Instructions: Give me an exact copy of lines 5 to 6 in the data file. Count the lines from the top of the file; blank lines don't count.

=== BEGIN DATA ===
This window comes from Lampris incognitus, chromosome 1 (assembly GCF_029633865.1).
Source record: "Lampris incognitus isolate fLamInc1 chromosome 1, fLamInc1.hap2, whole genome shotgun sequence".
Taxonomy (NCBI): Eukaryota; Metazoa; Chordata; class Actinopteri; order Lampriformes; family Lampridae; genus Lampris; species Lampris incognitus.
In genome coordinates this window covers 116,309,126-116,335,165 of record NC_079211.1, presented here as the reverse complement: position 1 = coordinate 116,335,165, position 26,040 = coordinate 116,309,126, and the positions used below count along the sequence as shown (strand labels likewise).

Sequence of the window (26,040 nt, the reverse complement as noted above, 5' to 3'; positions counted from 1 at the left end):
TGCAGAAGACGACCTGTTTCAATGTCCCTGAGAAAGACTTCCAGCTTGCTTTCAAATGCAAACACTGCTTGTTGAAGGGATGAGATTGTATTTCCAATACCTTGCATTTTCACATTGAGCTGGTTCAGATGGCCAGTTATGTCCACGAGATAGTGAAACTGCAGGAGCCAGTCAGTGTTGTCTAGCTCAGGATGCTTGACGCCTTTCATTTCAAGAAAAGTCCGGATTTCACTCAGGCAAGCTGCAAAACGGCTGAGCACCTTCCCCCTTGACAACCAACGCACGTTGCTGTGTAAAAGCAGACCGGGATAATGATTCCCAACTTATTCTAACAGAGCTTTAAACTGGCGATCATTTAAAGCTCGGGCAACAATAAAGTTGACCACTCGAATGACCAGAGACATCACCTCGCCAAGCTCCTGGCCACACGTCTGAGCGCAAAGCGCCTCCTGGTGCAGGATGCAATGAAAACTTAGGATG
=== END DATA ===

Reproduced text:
Sequence of the window (26,040 nt, the reverse complement as noted above, 5' to 3'; positions counted from 1 at the left end):
TGCAGAAGACGACCTGTTTCAATGTCCCTGAGAAAGACTTCCAGCTTGCTTTCAAATGCAAACACTGCTTGTTGAAGGGATGAGATTGTATTTCCAATACCTTGCATTTTCACATTGAGCTGGTTCAGATGGCCAGTTATGTCCACGAGATAGTGAAACTGCAGGAGCCAGTCAGTGTTGTCTAGCTCAGGATGCTTGACGCCTTTCATTTCAAGAAAAGTCCGGATTTCACTCAGGCAAGCTGCAAAACGGCTGAGCACCTTCCCCCTTGACAACCAACGCACGTTGCTGTGTAAAAGCAGACCGGGATAATGATTCCCAACTTATTCTAACAGAGCTTTAAACTGGCGATCATTTAAAGCTCGGGCAACAATAAAGTTGACCACTCGAATGACCAGAGACATCACCTCGCCAAGCTCCTGGCCACACGTCTGAGCGCAAAGCGCCTCCTGGTGCAGGATGCAATGAAAACTTAGGATG